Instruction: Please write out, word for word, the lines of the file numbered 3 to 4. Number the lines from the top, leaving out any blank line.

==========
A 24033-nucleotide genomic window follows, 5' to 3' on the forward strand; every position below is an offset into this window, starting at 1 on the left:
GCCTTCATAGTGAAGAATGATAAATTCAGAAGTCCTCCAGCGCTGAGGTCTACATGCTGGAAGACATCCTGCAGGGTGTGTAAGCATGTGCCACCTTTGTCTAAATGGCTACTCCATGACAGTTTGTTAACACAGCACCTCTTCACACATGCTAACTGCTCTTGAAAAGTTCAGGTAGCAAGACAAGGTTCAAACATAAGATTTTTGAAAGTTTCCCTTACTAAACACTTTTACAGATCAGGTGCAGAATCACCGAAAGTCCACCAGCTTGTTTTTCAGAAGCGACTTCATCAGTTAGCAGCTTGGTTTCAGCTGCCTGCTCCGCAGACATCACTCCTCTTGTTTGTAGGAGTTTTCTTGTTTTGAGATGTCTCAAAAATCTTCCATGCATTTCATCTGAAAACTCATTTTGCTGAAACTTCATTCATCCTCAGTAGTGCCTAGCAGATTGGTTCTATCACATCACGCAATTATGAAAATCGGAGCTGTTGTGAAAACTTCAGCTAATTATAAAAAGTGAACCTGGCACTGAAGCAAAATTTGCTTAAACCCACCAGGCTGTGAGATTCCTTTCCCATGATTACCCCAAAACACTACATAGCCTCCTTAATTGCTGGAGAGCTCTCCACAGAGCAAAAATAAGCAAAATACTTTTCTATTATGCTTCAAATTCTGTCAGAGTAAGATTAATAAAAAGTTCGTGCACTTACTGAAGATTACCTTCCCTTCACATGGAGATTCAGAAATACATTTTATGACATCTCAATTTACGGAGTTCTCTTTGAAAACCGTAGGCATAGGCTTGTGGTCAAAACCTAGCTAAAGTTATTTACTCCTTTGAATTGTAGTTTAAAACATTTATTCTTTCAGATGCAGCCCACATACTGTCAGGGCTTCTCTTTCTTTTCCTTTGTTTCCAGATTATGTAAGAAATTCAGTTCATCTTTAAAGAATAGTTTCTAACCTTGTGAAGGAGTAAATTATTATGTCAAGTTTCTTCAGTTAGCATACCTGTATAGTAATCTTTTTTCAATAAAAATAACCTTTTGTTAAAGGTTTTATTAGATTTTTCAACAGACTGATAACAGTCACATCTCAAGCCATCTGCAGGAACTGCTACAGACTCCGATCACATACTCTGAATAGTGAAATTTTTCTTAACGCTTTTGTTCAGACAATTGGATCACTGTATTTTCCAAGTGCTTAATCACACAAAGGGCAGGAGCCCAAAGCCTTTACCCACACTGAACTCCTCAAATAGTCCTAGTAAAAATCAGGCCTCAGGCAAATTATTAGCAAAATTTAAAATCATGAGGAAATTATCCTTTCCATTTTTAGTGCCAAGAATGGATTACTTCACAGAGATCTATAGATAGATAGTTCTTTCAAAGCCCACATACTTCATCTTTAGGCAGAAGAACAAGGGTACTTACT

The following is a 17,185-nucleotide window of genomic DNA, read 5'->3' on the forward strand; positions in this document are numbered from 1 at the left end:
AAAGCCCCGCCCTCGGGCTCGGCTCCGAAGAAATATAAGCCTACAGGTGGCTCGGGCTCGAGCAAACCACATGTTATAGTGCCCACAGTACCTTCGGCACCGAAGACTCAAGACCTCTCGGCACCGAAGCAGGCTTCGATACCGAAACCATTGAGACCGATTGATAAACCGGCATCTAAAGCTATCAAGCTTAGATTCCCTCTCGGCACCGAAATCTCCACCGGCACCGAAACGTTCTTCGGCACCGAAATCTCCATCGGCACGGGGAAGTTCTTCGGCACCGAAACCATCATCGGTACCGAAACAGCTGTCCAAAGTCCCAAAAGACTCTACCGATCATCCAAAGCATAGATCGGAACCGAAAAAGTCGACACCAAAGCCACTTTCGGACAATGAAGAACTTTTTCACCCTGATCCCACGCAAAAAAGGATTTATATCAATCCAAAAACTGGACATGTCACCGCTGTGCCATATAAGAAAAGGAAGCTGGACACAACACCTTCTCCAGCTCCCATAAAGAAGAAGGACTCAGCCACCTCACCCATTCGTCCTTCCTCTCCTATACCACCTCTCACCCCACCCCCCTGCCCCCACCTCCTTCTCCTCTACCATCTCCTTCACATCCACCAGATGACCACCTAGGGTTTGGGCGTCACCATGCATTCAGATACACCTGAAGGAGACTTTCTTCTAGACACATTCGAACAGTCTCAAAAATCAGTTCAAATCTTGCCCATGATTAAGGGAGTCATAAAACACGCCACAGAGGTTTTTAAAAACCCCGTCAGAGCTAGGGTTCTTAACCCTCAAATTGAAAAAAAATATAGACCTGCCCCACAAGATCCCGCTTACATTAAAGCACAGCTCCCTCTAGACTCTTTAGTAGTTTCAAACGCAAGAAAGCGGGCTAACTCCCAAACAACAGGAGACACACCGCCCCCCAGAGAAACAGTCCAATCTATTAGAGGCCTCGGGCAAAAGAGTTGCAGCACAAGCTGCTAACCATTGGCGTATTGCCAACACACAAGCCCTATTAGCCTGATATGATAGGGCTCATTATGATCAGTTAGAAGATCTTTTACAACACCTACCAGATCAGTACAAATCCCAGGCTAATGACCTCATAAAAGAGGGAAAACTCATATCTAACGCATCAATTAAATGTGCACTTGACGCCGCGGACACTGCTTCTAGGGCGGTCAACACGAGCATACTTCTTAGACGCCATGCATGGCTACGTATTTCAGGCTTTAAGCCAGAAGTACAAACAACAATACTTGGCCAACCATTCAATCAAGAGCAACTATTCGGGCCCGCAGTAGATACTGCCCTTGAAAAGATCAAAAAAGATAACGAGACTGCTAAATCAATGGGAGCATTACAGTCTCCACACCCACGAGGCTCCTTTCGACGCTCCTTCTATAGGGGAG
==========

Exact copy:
The following is a 17,185-nucleotide window of genomic DNA, read 5'->3' on the forward strand; positions in this document are numbered from 1 at the left end:
AAAGCCCCGCCCTCGGGCTCGGCTCCGAAGAAATATAAGCCTACAGGTGGCTCGGGCTCGAGCAAACCACATGTTATAGTGCCCACAGTACCTTCGGCACCGAAGACTCAAGACCTCTCGGCACCGAAGCAGGCTTCGATACCGAAACCATTGAGACCGATTGATAAACCGGCATCTAAAGCTATCAAGCTTAGATTCCCTCTCGGCACCGAAATCTCCACCGGCACCGAAACGTTCTTCGGCACCGAAATCTCCATCGGCACGGGGAAGTTCTTCGGCACCGAAACCATCATCGGTACCGAAACAGCTGTCCAAAGTCCCAAAAGACTCTACCGATCATCCAAAGCATAGATCGGAACCGAAAAAGTCGACACCAAAGCCACTTTCGGACAATGAAGAACTTTTTCACCCTGATCCCACGCAAAAAAGGATTTATATCAATCCAAAAACTGGACATGTCACCGCTGTGCCATATAAGAAAAGGAAGCTGGACACAACACCTTCTCCAGCTCCCATAAAGAAGAAGGACTCAGCCACCTCACCCATTCGTCCTTCCTCTCCTATACCACCTCTCACCCCACCCCCCTGCCCCCACCTCCTTCTCCTCTACCATCTCCTTCACATCCACCAGATGACCACCTAGGGTTTGGGCGTCACCATGCATTCAGATACACCTGAAGGAGACTTTCTTCTAGACACATTCGAACAGTCTCAAAAATCAGTTCAAATCTTGCCCATGATTAAGGGAGTCATAAAACACGCCACAGAGGTTTTTAAAAACCCCGTCAGAGCTAGGGTTCTTAACCCTCAAATTGAAAAAAAATATAGACCTGCCCCACAAGATCCCGCTTACATTAAAGCACAGCTCCCTCTAGACTCTTTAGTAGTTTCAAACGCAAGAAAGCGGGCTAACTCCCAAACAACAGGAGACACACCGCCCCCCAGAGAAACAGTCCAATCTATTAGAGGCCTCGGGCAAAAGAGTTGCAGCACAAGCTGCTAACCATTGGCGTATTGCCAACACACAAGCCCTATTAGCCTGATATGATAGGGCTCATTATGATCAGTTAGAAGATCTTTTACAACACCTACCAGATCAGTACAAATCCCAGGCTAATGACCTCATAAAAGAGGGAAAACTCATATCTAACGCATCAATTAAATGTGCACTTGACGCCGCGGACACTGCTTCTAGGGCGGTCAACACGAGCATACTTCTTAGACGCCATGCATGGCTACGTATTTCAGGCTTTAAGCCAGAAGTACAAACAACAATACTTGGCCAACCATTCAATCAAGAGCAACTATTCGGGCCCGCAGTAGATACTGCCCTTGAAAAGATCAAAAAAGATAACGAGACTGCTAAATCAATGGGAGCATTACAGTCTCCACACCCACGAGGCTCCTTTCGACGCTCCTTCTATAGGGGAG